33. August 8, The Register – (National) U.S. appeals court cans CAN-SPAM suit. In a decision that could make it harder for internet users to take spammers to court, a federal appeals court has upheld the dismissal of a lawsuit against a company that sent a man more than 13,000 unsolicited emails. A three-judge panel from the Ninth US Circuit Court of Appeals agreed with a lower-court judge that under a federal law that went into effect in 2004, the plaintiff lacked standing to sue online marketing business Virtumundo. The panel ruled that under the Controlling the Assault of Non-Solicited Pornography and Marketing, or CAN-SPAM, act, lawsuits can only be brought by select law-enforcement agencies and providers of an IAS, or “internet access service.” The judges went on to dismiss claims the plaintiff brought under a separate Washington-state law forbidding deceptive commercial emails, holding that that CAN-SPAM preempted the law. The state statute allowed private individuals to sue people who send them deceptive marketing emails that were unsolicited. The net effect, legal experts said, is that internet users will have fewer options for taking legal action against spammers. “It is going to be harder for individuals to sue companies that send them spam because trying to shoehorn a claim under statutes prohibiting deception will be looked on by courts with skepticism,” said an attorney at Wilson Sonsini Goodrich&Rosati who helped draft the Washington law. Critics have long complained that CAN-SPAM was full of so many loopholes that it had little effect on the torrent of spam that lands in inboxes everyday. The Ninth Circuit’s decision is only likely to strengthen those claims. It will set a higher bar for individuals who want to invoke it in lawsuits. Specifically, they will have to show they are an IAS and will then have to show they faced significant harm as a result of receiving spam. Source:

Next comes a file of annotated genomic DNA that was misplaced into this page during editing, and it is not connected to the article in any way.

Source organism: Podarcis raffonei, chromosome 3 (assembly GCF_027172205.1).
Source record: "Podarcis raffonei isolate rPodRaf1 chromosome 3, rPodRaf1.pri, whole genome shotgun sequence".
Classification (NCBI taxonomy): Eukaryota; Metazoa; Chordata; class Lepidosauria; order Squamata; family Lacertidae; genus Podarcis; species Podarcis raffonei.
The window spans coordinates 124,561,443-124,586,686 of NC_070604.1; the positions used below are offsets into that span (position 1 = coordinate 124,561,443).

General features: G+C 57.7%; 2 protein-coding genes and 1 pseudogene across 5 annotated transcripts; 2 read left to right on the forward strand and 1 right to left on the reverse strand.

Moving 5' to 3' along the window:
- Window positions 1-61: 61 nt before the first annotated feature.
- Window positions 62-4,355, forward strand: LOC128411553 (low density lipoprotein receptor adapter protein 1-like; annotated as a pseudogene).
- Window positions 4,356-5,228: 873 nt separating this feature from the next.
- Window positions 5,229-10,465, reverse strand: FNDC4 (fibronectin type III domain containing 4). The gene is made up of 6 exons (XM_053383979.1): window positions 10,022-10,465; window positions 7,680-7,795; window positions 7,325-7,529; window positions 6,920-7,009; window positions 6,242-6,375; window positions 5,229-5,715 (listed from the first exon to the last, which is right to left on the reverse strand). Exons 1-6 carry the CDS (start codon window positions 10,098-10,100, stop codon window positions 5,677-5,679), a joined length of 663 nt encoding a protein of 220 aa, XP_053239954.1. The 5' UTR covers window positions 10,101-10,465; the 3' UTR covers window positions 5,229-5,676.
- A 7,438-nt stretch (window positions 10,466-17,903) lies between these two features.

Communications Sector

34. August 7, Data Center Knowledge – (New York) Water main break floods key NYC telecom hub. A major water main break in New York has flooded streets near 60 Hudson Street, one of the most important communications buildings in Manhattan. The flood resulted in more than three feet of water in part of the basement of 60 Hudson, which houses data centers and telecom hubs for more than 100 communications companies. New York emergency officials are aware of the building’s strategic importance and using sandbags to try and limit water damage at the building. Early reports from Telx, one of the major tenants at 60 Hudson, reports no major operational impact from the flooding. “Telx is and has been in normal operation,” the company said in a statement. “The company’s vault was unaffected because Telx is served from the mezzanine level. Water has subsided in basement, but the company has the on-site facility crew ready to implement emergency procedures if need be.” The incident began at 2:20 a.m., when a 12-inch water main broke near West Broadway and Duane streets, flooding local streets and filling some local basements with as much as four feet of water. Source: